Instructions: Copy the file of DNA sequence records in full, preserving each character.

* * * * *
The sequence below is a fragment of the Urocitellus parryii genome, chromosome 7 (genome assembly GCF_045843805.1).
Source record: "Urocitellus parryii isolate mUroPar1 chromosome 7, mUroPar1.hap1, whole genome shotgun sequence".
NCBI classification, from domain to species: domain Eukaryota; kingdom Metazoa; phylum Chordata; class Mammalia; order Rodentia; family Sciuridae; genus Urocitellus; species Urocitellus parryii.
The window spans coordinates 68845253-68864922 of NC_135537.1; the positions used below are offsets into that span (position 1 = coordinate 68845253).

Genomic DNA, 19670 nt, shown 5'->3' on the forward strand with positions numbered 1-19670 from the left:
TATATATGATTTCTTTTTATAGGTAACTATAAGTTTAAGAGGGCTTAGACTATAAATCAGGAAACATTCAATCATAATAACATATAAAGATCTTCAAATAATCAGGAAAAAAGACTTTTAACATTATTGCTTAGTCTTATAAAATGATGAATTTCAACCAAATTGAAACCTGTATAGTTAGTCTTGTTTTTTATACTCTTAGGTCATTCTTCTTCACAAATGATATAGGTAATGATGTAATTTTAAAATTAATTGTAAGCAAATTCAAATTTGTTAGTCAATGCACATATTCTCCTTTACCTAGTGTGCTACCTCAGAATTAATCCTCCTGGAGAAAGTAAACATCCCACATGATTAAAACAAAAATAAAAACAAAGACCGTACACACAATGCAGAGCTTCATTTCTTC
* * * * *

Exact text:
The sequence below is a fragment of the Urocitellus parryii genome, chromosome 7 (genome assembly GCF_045843805.1).
Source record: "Urocitellus parryii isolate mUroPar1 chromosome 7, mUroPar1.hap1, whole genome shotgun sequence".
NCBI classification, from domain to species: domain Eukaryota; kingdom Metazoa; phylum Chordata; class Mammalia; order Rodentia; family Sciuridae; genus Urocitellus; species Urocitellus parryii.
The window spans coordinates 68845253-68864922 of NC_135537.1; the positions used below are offsets into that span (position 1 = coordinate 68845253).

Genomic DNA, 19670 nt, shown 5'->3' on the forward strand with positions numbered 1-19670 from the left:
TATATATGATTTCTTTTTATAGGTAACTATAAGTTTAAGAGGGCTTAGACTATAAATCAGGAAACATTCAATCATAATAACATATAAAGATCTTCAAATAATCAGGAAAAAAGACTTTTAACATTATTGCTTAGTCTTATAAAATGATGAATTTCAACCAAATTGAAACCTGTATAGTTAGTCTTGTTTTTTATACTCTTAGGTCATTCTTCTTCACAAATGATATAGGTAATGATGTAATTTTAAAATTAATTGTAAGCAAATTCAAATTTGTTAGTCAATGCACATATTCTCCTTTACCTAGTGTGCTACCTCAGAATTAATCCTCCTGGAGAAAGTAAACATCCCACATGATTAAAACAAAAATAAAAACAAAGACCGTACACACAATGCAGAGCTTCATTTCTTC